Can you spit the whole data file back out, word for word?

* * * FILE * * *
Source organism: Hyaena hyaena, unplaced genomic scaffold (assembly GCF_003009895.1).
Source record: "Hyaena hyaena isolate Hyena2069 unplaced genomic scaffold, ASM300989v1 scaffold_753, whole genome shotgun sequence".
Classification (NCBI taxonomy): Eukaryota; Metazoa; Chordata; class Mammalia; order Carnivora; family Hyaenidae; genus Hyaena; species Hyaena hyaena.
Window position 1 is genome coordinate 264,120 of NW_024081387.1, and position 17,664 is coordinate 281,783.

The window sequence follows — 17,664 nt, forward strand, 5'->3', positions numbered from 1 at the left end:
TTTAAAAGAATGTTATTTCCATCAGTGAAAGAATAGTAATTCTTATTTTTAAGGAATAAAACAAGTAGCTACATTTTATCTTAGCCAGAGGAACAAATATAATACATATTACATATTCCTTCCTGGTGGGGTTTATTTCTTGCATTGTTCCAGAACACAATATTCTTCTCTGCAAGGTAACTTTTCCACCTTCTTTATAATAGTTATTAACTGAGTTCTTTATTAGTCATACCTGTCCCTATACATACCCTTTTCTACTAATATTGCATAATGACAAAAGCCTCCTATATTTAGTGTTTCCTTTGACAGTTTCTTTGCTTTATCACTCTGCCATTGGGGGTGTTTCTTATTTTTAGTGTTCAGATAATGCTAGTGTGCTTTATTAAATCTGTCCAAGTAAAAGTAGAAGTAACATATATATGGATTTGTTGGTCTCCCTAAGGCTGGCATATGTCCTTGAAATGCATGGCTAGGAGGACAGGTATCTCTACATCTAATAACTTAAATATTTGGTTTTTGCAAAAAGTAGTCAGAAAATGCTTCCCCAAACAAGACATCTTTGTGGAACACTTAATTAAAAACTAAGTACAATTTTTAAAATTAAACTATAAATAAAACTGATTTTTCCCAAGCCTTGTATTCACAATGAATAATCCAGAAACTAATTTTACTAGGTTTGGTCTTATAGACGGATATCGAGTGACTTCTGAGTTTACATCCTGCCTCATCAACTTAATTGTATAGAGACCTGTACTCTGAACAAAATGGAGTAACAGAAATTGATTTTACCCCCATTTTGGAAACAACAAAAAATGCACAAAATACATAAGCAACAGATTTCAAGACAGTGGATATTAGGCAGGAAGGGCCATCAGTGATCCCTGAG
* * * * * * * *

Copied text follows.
Source organism: Hyaena hyaena, unplaced genomic scaffold (assembly GCF_003009895.1).
Source record: "Hyaena hyaena isolate Hyena2069 unplaced genomic scaffold, ASM300989v1 scaffold_753, whole genome shotgun sequence".
Classification (NCBI taxonomy): Eukaryota; Metazoa; Chordata; class Mammalia; order Carnivora; family Hyaenidae; genus Hyaena; species Hyaena hyaena.
Window position 1 is genome coordinate 264,120 of NW_024081387.1, and position 17,664 is coordinate 281,783.

The window sequence follows — 17,664 nt, forward strand, 5'->3', positions numbered from 1 at the left end:
TTTAAAAGAATGTTATTTCCATCAGTGAAAGAATAGTAATTCTTATTTTTAAGGAATAAAACAAGTAGCTACATTTTATCTTAGCCAGAGGAACAAATATAATACATATTACATATTCCTTCCTGGTGGGGTTTATTTCTTGCATTGTTCCAGAACACAATATTCTTCTCTGCAAGGTAACTTTTCCACCTTCTTTATAATAGTTATTAACTGAGTTCTTTATTAGTCATACCTGTCCCTATACATACCCTTTTCTACTAATATTGCATAATGACAAAAGCCTCCTATATTTAGTGTTTCCTTTGACAGTTTCTTTGCTTTATCACTCTGCCATTGGGGGTGTTTCTTATTTTTAGTGTTCAGATAATGCTAGTGTGCTTTATTAAATCTGTCCAAGTAAAAGTAGAAGTAACATATATATGGATTTGTTGGTCTCCCTAAGGCTGGCATATGTCCTTGAAATGCATGGCTAGGAGGACAGGTATCTCTACATCTAATAACTTAAATATTTGGTTTTTGCAAAAAGTAGTCAGAAAATGCTTCCCCAAACAAGACATCTTTGTGGAACACTTAATTAAAAACTAAGTACAATTTTTAAAATTAAACTATAAATAAAACTGATTTTTCCCAAGCCTTGTATTCACAATGAATAATCCAGAAACTAATTTTACTAGGTTTGGTCTTATAGACGGATATCGAGTGACTTCTGAGTTTACATCCTGCCTCATCAACTTAATTGTATAGAGACCTGTACTCTGAACAAAATGGAGTAACAGAAATTGATTTTACCCCCATTTTGGAAACAACAAAAAATGCACAAAATACATAAGCAACAGATTTCAAGACAGTGGATATTAGGCAGGAAGGGCCATCAGTGATCCCTGAG